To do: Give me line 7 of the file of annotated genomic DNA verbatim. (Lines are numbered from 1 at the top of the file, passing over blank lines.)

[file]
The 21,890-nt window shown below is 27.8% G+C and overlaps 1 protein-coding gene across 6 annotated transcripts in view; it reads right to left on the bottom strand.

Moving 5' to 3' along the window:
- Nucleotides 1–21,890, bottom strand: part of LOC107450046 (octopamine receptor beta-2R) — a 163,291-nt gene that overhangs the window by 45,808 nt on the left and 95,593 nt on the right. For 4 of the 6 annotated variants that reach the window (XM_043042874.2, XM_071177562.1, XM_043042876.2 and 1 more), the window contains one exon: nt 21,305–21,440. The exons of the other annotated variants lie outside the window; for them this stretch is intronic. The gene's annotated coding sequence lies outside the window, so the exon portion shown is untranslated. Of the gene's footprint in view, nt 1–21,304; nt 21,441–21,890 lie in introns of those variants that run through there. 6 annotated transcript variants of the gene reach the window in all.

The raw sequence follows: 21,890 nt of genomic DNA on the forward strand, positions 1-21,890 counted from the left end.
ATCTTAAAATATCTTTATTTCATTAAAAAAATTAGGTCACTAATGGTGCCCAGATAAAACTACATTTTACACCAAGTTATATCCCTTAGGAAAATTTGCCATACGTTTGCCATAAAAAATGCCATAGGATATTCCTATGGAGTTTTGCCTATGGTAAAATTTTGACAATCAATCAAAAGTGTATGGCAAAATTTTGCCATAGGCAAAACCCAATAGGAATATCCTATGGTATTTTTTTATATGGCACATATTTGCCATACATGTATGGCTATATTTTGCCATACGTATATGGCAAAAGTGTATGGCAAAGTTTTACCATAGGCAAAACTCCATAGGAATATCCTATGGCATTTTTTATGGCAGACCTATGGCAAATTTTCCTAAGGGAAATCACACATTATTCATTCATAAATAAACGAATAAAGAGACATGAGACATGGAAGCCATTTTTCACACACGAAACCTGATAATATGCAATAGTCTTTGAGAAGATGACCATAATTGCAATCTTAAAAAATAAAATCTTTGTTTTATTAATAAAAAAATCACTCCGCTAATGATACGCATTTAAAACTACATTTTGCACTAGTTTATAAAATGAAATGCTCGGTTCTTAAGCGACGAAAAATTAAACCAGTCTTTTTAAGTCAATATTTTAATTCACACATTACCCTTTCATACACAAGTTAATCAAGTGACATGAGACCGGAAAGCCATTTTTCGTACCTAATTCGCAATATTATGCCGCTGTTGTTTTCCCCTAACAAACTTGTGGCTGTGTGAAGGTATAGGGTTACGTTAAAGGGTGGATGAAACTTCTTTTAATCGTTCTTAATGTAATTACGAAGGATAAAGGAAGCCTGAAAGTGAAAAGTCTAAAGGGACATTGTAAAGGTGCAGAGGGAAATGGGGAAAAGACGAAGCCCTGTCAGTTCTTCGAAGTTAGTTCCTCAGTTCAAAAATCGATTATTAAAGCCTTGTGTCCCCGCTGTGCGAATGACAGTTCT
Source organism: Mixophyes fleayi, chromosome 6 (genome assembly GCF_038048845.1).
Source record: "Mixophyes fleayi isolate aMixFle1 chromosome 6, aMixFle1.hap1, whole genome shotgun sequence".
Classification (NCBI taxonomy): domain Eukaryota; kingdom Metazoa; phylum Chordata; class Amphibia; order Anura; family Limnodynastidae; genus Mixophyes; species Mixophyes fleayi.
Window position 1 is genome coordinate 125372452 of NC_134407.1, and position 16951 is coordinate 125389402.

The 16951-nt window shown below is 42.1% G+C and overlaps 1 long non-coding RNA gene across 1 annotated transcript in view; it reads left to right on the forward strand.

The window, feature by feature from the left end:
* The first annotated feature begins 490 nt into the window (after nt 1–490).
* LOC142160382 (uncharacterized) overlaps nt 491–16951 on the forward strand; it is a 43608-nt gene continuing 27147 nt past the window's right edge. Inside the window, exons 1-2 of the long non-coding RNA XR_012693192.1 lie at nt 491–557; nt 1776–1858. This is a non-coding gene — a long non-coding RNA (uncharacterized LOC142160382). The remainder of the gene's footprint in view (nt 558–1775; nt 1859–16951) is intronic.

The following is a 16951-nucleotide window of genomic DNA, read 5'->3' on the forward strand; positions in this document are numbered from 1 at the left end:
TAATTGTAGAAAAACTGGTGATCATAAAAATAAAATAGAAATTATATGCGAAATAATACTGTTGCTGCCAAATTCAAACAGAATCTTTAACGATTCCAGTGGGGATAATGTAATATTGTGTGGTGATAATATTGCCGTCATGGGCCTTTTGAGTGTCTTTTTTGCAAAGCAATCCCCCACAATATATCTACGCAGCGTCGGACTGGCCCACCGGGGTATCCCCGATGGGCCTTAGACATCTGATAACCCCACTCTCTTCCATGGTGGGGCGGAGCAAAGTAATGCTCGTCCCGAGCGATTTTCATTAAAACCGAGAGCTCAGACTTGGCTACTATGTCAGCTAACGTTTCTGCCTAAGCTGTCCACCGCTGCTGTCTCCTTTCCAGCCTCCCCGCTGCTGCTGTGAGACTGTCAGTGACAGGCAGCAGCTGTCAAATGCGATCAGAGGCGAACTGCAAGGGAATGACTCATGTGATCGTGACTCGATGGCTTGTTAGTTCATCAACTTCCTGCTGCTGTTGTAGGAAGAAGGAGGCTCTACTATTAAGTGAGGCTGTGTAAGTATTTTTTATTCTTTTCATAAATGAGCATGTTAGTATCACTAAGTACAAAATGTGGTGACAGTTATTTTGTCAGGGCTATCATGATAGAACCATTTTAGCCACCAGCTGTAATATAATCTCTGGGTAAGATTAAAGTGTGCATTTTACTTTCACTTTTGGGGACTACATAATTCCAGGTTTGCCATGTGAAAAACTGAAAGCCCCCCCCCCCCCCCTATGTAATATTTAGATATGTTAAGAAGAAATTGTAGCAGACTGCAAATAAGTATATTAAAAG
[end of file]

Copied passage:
Source record: "Mixophyes fleayi isolate aMixFle1 chromosome 6, aMixFle1.hap1, whole genome shotgun sequence".